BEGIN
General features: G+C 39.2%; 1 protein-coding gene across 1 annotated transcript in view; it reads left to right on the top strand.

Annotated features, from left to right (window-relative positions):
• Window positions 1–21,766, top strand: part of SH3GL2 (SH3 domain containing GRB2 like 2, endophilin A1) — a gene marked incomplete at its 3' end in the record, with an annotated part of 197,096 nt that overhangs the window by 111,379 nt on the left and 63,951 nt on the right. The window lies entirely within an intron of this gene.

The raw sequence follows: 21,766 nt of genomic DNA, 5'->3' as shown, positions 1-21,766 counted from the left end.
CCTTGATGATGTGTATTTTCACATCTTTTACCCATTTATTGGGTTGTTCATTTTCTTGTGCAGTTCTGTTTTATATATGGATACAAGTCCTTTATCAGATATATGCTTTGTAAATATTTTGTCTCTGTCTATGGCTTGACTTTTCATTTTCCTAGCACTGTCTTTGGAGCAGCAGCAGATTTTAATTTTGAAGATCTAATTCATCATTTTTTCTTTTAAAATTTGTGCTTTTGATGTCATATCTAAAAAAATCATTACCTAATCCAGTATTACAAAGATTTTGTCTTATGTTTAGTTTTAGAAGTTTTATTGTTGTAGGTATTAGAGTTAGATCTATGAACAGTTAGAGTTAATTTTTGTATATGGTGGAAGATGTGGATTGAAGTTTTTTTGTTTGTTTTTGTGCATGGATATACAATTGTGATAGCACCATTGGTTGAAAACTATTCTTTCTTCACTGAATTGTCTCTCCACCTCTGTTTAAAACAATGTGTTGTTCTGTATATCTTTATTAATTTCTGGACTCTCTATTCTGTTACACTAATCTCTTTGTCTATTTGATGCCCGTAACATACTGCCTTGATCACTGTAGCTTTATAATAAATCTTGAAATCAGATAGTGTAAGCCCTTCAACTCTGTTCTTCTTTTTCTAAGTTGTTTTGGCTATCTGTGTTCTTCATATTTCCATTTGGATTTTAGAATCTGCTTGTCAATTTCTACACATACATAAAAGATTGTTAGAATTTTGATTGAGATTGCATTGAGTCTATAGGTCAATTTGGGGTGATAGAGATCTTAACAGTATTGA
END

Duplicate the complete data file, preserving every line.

General features: G+C 39.2%; 1 protein-coding gene across 1 annotated transcript in view; it reads left to right on the top strand.

Annotated features, from left to right (window-relative positions):
• Window positions 1–21,766, top strand: part of SH3GL2 (SH3 domain containing GRB2 like 2, endophilin A1) — a gene marked incomplete at its 3' end in the record, with an annotated part of 197,096 nt that overhangs the window by 111,379 nt on the left and 63,951 nt on the right. The window lies entirely within an intron of this gene.

The raw sequence follows: 21,766 nt of genomic DNA, 5'->3' as shown, positions 1-21,766 counted from the left end.
CCTTGATGATGTGTATTTTCACATCTTTTACCCATTTATTGGGTTGTTCATTTTCTTGTGCAGTTCTGTTTTATATATGGATACAAGTCCTTTATCAGATATATGCTTTGTAAATATTTTGTCTCTGTCTATGGCTTGACTTTTCATTTTCCTAGCACTGTCTTTGGAGCAGCAGCAGATTTTAATTTTGAAGATCTAATTCATCATTTTTTCTTTTAAAATTTGTGCTTTTGATGTCATATCTAAAAAAATCATTACCTAATCCAGTATTACAAAGATTTTGTCTTATGTTTAGTTTTAGAAGTTTTATTGTTGTAGGTATTAGAGTTAGATCTATGAACAGTTAGAGTTAATTTTTGTATATGGTGGAAGATGTGGATTGAAGTTTTTTTGTTTGTTTTTGTGCATGGATATACAATTGTGATAGCACCATTGGTTGAAAACTATTCTTTCTTCACTGAATTGTCTCTCCACCTCTGTTTAAAACAATGTGTTGTTCTGTATATCTTTATTAATTTCTGGACTCTCTATTCTGTTACACTAATCTCTTTGTCTATTTGATGCCCGTAACATACTGCCTTGATCACTGTAGCTTTATAATAAATCTTGAAATCAGATAGTGTAAGCCCTTCAACTCTGTTCTTCTTTTTCTAAGTTGTTTTGGCTATCTGTGTTCTTCATATTTCCATTTGGATTTTAGAATCTGCTTGTCAATTTCTACACATACATAAAAGATTGTTAGAATTTTGATTGAGATTGCATTGAGTCTATAGGTCAATTTGGGGTGATAGAGATCTTAACAGTATTGA